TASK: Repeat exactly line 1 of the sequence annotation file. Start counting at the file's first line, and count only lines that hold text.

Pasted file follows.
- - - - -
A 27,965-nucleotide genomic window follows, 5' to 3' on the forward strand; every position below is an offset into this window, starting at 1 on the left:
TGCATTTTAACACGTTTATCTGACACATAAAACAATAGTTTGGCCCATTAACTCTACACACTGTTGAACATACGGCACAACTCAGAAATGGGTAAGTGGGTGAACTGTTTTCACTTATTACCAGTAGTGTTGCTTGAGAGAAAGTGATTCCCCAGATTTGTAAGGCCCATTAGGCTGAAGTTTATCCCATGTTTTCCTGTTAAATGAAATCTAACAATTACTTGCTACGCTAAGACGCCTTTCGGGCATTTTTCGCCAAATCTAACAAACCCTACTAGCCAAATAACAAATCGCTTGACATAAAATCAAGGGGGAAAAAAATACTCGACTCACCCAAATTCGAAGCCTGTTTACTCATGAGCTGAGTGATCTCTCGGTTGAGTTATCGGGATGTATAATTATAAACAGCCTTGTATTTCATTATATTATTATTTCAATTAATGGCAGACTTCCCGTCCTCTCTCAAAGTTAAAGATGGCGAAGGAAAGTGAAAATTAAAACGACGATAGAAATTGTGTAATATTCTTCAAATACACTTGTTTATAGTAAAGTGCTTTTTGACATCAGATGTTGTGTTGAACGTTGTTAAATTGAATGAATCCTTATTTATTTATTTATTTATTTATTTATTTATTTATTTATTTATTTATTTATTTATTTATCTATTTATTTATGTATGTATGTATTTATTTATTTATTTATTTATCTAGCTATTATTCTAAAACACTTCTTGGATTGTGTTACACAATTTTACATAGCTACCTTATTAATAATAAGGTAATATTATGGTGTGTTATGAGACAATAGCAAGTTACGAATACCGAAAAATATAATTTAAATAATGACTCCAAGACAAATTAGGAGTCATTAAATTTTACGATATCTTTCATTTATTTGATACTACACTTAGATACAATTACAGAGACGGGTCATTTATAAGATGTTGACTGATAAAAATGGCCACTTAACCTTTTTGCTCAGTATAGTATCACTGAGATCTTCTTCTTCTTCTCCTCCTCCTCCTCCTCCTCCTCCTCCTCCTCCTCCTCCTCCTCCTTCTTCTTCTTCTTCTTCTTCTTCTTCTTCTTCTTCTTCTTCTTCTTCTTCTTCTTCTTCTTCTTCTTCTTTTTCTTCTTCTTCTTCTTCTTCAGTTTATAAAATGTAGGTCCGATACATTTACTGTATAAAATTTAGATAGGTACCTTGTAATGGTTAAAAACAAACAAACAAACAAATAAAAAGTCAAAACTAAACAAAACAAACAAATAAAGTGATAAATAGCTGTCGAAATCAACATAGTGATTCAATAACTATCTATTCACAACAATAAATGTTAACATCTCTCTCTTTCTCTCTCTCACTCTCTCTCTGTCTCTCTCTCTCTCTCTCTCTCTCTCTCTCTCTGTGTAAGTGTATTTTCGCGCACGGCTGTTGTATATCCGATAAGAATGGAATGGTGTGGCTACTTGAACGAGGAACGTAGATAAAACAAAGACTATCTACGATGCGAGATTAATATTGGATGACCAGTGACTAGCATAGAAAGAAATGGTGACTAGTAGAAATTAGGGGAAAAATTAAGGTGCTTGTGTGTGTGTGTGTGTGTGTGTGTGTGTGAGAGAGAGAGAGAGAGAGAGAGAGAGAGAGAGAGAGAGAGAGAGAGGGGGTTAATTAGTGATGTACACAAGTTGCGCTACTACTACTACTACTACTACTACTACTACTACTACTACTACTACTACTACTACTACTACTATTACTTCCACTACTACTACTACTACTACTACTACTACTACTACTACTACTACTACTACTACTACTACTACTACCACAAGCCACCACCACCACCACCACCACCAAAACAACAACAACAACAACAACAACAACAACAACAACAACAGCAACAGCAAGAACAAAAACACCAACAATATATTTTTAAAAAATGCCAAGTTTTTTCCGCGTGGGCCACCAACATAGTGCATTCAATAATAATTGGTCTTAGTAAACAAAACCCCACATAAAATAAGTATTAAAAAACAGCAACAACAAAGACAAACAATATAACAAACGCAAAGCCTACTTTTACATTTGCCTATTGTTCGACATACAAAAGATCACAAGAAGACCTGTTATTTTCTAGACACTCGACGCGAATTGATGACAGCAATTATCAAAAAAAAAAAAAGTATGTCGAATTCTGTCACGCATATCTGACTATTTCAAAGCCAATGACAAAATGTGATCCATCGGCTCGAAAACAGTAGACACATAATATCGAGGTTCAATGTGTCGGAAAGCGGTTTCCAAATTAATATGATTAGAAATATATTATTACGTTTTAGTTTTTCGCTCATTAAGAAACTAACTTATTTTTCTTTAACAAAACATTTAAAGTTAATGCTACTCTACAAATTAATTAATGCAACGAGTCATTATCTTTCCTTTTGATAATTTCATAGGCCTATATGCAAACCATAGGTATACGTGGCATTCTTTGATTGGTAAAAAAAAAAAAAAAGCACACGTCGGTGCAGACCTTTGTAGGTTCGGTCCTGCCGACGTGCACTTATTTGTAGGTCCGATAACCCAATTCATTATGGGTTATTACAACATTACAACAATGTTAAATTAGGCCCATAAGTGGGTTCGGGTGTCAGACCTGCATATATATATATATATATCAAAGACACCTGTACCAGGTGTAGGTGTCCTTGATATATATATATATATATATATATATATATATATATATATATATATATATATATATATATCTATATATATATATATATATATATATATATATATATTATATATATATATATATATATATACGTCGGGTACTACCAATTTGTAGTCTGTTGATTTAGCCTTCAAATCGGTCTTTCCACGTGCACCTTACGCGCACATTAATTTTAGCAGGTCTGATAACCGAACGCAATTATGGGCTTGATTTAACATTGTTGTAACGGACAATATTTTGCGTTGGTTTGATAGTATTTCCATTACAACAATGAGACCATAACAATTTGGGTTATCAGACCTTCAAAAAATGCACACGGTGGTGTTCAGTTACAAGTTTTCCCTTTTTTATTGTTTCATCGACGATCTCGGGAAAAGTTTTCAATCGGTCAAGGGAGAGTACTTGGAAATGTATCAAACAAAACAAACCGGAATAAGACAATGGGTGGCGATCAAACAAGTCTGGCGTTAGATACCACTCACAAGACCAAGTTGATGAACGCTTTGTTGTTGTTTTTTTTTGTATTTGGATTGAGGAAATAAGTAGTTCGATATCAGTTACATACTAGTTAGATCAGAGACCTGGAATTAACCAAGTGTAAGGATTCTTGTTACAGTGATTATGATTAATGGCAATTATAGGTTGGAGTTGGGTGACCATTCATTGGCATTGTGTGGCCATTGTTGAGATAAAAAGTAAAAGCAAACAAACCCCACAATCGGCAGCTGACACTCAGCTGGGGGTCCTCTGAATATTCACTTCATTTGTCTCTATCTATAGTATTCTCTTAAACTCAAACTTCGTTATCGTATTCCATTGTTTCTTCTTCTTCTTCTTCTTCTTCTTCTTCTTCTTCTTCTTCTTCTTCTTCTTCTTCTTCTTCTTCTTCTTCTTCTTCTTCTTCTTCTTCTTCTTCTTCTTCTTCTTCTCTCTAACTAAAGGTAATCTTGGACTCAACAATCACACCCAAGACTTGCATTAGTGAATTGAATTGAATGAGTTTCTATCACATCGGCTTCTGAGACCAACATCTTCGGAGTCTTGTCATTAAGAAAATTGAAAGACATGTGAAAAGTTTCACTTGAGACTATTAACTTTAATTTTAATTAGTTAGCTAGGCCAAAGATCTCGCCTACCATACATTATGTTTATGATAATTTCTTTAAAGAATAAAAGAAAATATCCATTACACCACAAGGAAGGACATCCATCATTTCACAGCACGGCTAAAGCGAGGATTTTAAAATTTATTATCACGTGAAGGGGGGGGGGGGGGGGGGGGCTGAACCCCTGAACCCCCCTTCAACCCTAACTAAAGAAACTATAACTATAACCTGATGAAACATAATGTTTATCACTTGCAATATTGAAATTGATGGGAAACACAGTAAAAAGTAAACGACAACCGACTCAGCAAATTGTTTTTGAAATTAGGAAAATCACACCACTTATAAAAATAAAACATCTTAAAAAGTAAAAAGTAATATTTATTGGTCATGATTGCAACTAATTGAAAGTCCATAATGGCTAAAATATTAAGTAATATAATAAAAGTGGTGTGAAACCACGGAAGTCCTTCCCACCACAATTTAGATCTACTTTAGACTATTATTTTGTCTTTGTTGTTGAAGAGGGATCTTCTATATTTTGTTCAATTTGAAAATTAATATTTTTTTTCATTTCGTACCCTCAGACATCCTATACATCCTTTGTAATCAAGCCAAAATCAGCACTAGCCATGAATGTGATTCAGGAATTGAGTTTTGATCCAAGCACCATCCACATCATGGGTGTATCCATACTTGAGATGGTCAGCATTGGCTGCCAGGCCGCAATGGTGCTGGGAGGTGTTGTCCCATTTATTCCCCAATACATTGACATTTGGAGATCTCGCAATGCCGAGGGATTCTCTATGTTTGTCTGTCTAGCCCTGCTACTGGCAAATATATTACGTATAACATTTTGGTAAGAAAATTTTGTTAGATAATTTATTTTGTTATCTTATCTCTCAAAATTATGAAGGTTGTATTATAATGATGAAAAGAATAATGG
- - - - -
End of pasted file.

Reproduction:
A 27,965-nucleotide genomic window follows, 5' to 3' on the forward strand; every position below is an offset into this window, starting at 1 on the left: